Shower the baby with affection through smiles and gentle caresses on the back or feet. Always wash your hands before touching the baby and avoid close face-to-face interactions to keep them safe.

3. Visitors Who Don’t Help

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New parents don’t have the time or energy to entertain guests, and expecting to be served food or drink adds unnecessary pressure. Even if the new mom was a great hostess before pregnancy and delivery, don’t expect the same five-course meal when you visit them to see the baby.

Offer to help out with household chores or bring over a hot meal. Acts of service like washing dishes, folding laundry, or even taking out the trash can be immensely helpful to exhausted parents.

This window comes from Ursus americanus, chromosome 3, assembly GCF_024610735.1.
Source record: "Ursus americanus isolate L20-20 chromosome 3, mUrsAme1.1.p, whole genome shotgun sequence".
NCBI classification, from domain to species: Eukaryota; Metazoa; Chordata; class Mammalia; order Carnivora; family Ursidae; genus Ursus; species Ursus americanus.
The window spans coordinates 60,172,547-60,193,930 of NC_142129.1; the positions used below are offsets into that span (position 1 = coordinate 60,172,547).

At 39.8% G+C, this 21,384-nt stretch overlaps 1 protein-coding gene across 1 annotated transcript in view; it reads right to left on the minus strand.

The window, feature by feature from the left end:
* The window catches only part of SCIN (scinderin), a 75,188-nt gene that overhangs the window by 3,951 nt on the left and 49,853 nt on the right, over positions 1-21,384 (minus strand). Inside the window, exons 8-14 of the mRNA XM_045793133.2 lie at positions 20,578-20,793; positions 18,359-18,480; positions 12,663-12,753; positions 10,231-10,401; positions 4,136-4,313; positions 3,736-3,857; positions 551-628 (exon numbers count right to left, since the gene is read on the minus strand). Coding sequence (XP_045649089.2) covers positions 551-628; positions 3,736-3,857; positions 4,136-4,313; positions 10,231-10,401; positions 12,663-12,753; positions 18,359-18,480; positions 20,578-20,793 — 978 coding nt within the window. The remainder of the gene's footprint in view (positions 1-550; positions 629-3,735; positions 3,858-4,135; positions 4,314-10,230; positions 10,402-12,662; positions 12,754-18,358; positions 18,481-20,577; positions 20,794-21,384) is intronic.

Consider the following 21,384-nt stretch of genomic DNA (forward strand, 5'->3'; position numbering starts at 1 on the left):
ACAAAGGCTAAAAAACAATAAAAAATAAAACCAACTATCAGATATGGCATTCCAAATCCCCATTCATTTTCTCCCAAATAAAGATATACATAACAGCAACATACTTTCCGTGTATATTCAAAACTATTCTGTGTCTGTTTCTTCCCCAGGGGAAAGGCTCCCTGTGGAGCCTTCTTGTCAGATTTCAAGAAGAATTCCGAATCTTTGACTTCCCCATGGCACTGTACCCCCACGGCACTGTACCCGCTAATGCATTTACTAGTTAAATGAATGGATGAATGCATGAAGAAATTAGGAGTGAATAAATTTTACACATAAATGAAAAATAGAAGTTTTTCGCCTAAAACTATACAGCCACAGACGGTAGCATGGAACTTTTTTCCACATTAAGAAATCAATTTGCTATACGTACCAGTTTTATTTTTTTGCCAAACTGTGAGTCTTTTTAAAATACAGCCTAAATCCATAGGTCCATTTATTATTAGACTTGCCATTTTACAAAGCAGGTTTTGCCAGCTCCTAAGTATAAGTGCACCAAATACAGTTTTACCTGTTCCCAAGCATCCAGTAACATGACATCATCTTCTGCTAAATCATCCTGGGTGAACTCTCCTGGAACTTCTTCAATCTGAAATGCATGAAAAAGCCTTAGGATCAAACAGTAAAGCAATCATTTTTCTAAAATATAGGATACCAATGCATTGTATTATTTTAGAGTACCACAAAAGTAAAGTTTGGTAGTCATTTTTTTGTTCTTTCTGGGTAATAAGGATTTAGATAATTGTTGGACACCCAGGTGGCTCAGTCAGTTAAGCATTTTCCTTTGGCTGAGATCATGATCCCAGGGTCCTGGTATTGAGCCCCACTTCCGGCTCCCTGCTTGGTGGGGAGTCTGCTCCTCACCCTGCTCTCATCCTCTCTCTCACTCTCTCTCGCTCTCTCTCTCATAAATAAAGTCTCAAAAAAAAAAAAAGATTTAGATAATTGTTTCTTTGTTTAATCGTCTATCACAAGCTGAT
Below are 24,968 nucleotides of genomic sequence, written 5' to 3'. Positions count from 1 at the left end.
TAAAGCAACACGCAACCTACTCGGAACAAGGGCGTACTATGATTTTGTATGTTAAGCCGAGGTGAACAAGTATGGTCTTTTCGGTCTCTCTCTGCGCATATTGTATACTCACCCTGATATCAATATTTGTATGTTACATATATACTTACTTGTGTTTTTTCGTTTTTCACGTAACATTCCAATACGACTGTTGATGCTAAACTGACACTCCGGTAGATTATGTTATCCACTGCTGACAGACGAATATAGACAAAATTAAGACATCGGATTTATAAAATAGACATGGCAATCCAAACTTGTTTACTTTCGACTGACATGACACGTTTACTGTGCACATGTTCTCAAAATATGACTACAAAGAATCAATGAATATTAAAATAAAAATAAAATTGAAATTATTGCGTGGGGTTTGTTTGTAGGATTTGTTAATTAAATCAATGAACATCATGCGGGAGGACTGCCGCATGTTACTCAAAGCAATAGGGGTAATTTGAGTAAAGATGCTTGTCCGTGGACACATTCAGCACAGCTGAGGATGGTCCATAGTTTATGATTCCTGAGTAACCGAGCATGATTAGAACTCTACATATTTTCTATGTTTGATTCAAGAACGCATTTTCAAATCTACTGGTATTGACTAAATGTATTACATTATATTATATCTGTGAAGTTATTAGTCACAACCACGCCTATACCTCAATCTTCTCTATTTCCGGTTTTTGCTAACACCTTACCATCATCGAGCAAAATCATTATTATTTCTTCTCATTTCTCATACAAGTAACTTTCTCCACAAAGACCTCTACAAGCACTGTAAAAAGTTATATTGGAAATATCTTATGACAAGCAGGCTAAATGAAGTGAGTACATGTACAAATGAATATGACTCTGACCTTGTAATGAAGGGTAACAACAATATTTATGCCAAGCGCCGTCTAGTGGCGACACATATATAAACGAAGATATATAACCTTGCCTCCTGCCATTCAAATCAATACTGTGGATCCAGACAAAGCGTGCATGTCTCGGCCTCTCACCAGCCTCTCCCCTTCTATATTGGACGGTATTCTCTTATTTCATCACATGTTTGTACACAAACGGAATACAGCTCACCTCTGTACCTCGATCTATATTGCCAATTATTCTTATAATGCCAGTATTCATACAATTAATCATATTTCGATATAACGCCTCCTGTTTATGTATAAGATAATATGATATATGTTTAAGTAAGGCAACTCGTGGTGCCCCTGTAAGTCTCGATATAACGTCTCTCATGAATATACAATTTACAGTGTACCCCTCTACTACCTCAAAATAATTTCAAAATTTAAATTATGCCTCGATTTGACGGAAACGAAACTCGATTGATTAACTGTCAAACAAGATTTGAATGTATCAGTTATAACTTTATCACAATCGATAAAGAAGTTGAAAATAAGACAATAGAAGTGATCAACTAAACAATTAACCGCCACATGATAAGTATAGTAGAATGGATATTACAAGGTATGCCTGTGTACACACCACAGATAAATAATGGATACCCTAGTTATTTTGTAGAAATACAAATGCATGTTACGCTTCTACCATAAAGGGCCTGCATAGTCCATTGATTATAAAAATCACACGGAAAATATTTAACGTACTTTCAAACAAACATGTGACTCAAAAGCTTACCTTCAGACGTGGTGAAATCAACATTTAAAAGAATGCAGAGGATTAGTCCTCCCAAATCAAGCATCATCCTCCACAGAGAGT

4. Guests Showing Up Unannounced

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Popping in unannounced can be incredibly disruptive for new parents who are trying to establish a routine and manage their time and energy. They may just be turning in for a nap or in physical pain. Plus, showing up without prior notice makes it difficult for parents to prepare for your visit or clean up the house (if they care, that is).

Always call or text ahead to schedule a visit. Respect their response if they indicate it’s not a good time; new parents need flexibility to manage their unpredictable schedules.

5. Guests Staying Too Long

Group Of Friends Sitting On Sofa And Watching Movie At Home While eating popcorn
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Don’t visit a new mom without a quick exit plan. Extended visits can drain the limited energy of new parents, who need substantial time to rest, bond with their baby, and adjust to their new life.

Keep your visits short and sweet. A 30-minute visit can be more than enough to show your support and love without overwhelming the new parents. Observe nonverbal cues to know when the new mom needs some rest and when it’s time to leave.